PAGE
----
England midfielder Jordan Henderson says he was “really hurt” after being criticised for joining Al-Ettifaq.
Henderson, who moved to the Saudi club from Liverpool in July, has been a vocal ally of the LGBTQ+ community.
His move has been criticised by some LGBTQ+ campaigners, as same-sex sexual activity is illegal in Saudi Arabia.
“My intention was never, ever to hurt anyone. My intention has always been to help causes and communities,” Henderson told the Athletic.
“I do care about different causes that I’ve been involved in, and different communities… I do care. And for people to criticise and say that I’d turned my back on them really, really hurt me.
“All I can say is that I apologise, I’m sorry that I’ve made them feel that way. But I haven’t changed as a person.”
The 33-year-old wrote a long piece for the Liverpool matchday programme in November 2021, expressing support for Stonewall’s Rainbow Laces campaign.
With his Saudi switch, Henderson has reunited with former Liverpool team-mate Steven Gerrard, who was appointed manager of Al-Ettifaq in July.
Henderson said: “I’ve gone above and beyond to help [the LGBTQ+ community]. I’ve worn the laces. I’ve worn the armband. I’ve spoken to people in that community to try to use my profile to help them. That’s all I’ve ever tried to do.
“When I hear stuff like, ‘You’ve turned your back on us’, that hurts me. I do care. I have family and friends in the LGBTQ+ community.”
Henderson said he would not rule out wearing rainbow laces in Saudi Arabia, insisting the gesture aligns with his values, but does not want to be disrespectful.
When his switch to Al-Ettifaq was announced, the club released a welcome video on social media with a montage of Henderson’s career, but it appeared that his rainbow armband had been greyed out.
“I didn’t know anything about it until it was out,” Henderson said. “It’s hard for me to know and understand everything because it is part of the religion.
“So if I wear the rainbow armband, if that disrespects their religion, then that’s not right either. Everybody should be respectful of religion and culture.”
Talking about what persuaded him to head to Saudi Arabia, Henderson said he was attracted by the prospect of trying to grow the game he loves in another country and said nothing would change by criticising another country from afar while burying “our heads in the sand”.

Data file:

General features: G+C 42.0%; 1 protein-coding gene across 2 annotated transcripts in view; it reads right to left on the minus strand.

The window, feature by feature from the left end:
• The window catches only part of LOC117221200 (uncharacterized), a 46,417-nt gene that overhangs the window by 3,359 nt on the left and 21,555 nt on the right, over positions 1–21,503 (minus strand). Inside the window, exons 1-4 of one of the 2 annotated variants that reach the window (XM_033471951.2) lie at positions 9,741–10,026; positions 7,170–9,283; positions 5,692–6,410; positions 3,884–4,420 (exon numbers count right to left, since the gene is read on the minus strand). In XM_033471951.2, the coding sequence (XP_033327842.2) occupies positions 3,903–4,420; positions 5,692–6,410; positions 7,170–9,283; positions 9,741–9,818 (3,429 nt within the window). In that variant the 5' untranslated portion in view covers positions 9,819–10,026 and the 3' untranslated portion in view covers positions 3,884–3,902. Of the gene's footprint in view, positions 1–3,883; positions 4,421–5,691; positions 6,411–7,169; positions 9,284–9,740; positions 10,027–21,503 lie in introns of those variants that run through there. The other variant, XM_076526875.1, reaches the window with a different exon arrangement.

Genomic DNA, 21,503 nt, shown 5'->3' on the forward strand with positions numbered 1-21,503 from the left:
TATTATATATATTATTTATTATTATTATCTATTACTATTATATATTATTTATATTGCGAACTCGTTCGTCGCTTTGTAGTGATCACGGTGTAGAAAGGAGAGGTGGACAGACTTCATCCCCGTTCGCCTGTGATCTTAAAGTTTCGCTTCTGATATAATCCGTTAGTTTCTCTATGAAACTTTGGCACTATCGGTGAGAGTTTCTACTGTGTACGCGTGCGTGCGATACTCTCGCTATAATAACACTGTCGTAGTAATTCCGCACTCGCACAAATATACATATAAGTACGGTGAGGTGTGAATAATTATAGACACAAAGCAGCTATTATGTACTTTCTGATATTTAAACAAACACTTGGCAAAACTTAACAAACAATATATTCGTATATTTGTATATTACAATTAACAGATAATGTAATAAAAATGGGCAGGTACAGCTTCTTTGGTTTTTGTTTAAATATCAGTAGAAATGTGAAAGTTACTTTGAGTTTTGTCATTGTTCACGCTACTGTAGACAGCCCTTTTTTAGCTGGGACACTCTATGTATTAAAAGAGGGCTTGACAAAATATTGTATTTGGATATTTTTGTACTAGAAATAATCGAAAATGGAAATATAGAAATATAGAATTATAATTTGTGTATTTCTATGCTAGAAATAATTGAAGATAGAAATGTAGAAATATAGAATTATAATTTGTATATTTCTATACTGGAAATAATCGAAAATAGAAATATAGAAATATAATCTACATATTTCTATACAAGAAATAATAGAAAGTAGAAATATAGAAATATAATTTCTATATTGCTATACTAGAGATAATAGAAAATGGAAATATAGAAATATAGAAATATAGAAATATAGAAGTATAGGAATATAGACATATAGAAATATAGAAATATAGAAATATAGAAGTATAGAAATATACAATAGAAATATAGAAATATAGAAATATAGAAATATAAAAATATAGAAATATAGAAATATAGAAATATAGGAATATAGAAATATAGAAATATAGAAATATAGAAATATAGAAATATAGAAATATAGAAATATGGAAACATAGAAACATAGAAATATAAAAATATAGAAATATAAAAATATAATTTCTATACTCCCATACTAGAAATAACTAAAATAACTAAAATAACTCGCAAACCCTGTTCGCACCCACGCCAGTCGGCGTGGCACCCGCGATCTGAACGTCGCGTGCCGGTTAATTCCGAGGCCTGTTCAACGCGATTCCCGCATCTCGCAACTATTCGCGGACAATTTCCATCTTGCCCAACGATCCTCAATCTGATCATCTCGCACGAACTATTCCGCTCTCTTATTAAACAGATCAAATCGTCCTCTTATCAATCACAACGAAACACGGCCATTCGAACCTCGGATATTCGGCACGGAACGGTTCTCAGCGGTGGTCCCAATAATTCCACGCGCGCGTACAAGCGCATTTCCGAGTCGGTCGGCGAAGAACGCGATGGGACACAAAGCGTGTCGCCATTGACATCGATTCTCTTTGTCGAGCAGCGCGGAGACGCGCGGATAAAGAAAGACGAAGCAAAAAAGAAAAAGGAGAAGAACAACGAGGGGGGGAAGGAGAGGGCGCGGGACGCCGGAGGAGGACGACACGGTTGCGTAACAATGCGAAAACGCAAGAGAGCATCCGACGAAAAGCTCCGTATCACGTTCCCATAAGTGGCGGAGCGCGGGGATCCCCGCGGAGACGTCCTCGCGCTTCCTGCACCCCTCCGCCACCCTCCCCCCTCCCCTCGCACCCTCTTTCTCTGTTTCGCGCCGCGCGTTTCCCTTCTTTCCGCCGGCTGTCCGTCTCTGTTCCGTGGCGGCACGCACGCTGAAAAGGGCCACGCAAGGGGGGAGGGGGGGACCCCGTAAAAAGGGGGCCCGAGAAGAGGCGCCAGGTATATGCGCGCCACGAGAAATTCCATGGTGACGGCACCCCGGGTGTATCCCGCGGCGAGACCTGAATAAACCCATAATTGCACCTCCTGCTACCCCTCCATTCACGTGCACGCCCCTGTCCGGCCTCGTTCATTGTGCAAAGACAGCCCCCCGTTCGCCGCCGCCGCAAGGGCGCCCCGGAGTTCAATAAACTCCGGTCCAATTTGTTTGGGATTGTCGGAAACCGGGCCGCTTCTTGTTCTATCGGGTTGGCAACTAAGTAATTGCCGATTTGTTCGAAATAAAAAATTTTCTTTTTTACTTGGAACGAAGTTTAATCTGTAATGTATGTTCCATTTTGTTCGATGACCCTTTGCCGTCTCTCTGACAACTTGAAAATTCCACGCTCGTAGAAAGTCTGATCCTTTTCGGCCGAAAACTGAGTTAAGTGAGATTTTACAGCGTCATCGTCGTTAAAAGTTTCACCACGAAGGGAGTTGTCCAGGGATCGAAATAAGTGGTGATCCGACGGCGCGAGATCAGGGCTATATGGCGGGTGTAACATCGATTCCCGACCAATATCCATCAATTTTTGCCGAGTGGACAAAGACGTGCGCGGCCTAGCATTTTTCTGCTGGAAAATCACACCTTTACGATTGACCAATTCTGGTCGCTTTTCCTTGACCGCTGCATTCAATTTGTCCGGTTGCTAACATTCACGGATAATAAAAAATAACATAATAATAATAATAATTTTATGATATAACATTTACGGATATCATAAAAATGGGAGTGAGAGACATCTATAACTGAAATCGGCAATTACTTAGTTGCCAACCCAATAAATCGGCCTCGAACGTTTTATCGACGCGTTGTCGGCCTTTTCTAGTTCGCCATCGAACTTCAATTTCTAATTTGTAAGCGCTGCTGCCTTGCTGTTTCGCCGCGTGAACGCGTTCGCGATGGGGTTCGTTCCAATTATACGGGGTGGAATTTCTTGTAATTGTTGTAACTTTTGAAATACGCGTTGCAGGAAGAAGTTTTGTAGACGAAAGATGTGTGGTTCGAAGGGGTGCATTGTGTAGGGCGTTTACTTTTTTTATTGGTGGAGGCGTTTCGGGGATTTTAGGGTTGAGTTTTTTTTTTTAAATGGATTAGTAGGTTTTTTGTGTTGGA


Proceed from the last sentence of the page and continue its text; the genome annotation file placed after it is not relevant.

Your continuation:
Henderson added: “I think people know what my views and values were before I left and still do now. And I think having someone with those views and values in Saudi Arabia is only a positive thing.”
‘I did not feel wanted’
Henderson joined Liverpool from his boyhood club Sunderland in 2011 and went on to make 492 appearances, becoming captain and winning seven major titles, including the Premier League, Champions League, FA Cup and EFL Cup.
His position at the club came under the spotlight after failing to secure a regular starting role under Jurgen Klopp in the 2022-23 campaign.
The arrivals of Dominik Szoboszlai and Alexis Mac Allister early in the summer transfer window suggested the skipper’s game time would continue to be limited this season, and he no longer felt secure in his position at the club.
Henderson said: “If one of those people [at Liverpool] said to me, ‘Now we want you to stay’, then we wouldn’t be having this conversation.
“Now, that’s not to say that they forced me out of the club or they were saying they wanted me to leave but at no point did I feel wanted by the club or anyone to stay.”
‘Money not the motivation’
Henderson has joined some of football’s biggest names by moving to Saudi Arabia.
Al-Ittihad boast a star-studded squad with former Real Madrid forward Karim Benzema and France World Cup winner N’Golo Kante among their ranks, while they are still hoping to snap up Liverpool star Mohamed Salah.
Meanwhile, Brazil international Neymar, former Wolves midfielder Ruben Neves and ex-Chelsea defender Kalidou Koulibaly turn out for Al-Hilal, although they failed to secure the services of Paris St-Germain striker Kylian Mbappe after lodging a world record £259m bid.
Reports suggested Henderson was being paid £700,000-per-week – four times what he was earning at Liverpool – but he denied those claims.
“People can believe me or not, but in my life and my career, money has never been a motivation. Ever,” he said.